A five-hour stand-off between the chair of a residents' association and police took place 50ft above Chelsea - when he climbed a giant crane in protest against security at a new academy school building site.
Respected Michael Gall, 61, who has lived in the area for more than 35 years and is chairman of the Westfield Close Residents' Association, pulled the dare-devil stunt at the Chelsea Academy construction site in Lots Road over concerns about security on the site, which he says attracts borough youths at night.
Just after 8am, police were called to Tetcott Road where Mr Gall - a soft-spoken Scotsman known for wearing a distinctive hat - had scaled the wall and shimmied up one of the giant drilling rigs on site.
Clutching at muddy wires and precariously balanced on a thick cable more than 50ft up, he cut a tiny figure as the Lots Road power station towers loomed behind him in the gloom on Monday morning.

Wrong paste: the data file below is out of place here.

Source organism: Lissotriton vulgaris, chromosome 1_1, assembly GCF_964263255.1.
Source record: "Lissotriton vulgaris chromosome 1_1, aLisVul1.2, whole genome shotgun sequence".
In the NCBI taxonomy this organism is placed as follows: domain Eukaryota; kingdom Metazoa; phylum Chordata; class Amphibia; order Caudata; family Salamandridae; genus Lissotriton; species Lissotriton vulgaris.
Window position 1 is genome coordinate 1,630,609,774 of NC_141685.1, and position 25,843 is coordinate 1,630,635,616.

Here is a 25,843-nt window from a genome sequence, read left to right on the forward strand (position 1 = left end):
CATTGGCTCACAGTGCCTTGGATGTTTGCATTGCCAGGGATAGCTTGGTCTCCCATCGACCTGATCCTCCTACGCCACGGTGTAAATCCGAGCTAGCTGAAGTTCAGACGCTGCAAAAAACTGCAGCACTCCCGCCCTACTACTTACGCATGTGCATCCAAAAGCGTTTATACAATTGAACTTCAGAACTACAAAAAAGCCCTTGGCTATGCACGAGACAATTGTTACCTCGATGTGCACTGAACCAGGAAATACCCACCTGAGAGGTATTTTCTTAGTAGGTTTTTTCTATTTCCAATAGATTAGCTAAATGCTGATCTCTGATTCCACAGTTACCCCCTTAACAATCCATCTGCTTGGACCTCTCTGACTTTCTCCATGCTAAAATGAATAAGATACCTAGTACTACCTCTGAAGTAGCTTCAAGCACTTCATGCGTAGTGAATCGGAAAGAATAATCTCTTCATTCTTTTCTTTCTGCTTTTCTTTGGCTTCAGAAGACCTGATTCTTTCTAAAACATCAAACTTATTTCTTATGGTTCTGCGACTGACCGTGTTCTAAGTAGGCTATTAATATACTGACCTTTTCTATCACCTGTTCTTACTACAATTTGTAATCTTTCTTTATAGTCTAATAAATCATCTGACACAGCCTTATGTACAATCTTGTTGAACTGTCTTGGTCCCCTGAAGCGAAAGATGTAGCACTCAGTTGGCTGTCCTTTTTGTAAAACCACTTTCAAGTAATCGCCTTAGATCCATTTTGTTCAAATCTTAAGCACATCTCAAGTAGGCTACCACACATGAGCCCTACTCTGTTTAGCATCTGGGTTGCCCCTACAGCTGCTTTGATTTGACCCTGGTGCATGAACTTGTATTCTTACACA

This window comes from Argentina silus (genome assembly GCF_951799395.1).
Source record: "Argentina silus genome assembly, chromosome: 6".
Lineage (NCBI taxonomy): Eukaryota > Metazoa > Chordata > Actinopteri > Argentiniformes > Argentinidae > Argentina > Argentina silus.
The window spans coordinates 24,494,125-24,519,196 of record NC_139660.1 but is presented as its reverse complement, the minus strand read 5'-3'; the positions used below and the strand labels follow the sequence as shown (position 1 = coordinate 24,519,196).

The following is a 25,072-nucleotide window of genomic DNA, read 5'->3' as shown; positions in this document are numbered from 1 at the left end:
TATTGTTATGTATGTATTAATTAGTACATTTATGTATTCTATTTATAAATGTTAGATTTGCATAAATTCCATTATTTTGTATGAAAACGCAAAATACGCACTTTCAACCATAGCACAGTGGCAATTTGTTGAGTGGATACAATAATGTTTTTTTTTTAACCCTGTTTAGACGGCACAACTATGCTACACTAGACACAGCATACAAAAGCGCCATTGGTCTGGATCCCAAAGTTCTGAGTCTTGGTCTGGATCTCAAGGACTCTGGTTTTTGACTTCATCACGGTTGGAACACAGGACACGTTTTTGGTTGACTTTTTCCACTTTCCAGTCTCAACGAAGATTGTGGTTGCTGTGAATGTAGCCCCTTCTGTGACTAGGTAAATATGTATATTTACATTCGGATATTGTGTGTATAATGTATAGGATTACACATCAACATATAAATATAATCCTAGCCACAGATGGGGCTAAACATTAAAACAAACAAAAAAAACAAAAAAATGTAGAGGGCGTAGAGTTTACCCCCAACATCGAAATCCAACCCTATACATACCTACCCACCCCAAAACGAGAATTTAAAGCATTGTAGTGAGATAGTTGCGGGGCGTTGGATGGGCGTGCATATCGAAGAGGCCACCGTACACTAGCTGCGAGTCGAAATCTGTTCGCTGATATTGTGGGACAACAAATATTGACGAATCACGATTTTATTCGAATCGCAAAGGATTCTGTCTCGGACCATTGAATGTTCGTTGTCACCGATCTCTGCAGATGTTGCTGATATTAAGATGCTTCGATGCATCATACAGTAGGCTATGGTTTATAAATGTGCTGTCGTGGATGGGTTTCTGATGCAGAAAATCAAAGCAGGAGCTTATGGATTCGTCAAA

He said: "I'm doing this because we've lost our rights. They are coming for me. They've got one of those crane platforms. I'm going to have to climb higher now."
He has carried out similar outlandish protests in the past and once scaled the Heatherfield School of Art to complain about its move to Lots Road earlier this year.
It took another three hours before Mr Gall came down from his perch, before being taken to a ward of the Chelsea and Westminster Hospital in Fulham Road, Chelsea. No action has been taken against him.
Since 2006, Mr Gall has been an outspoken critic of plans to build the new secondary school in Lots Road, Chelsea.
A Kensington and Chelsea Council spokesman said: "We are aware that there is some opposition and people who have been implacably opposed to the school. But the reality is that it is now being built and we look forward to its opening in September 2009."
A spokeswoman for construction firm Wates added: "The site security is in accordance with policy. The hoardings are of regulation height. However we will be investigating the incident to see if there's more that can be done to prevent a reoccurrence."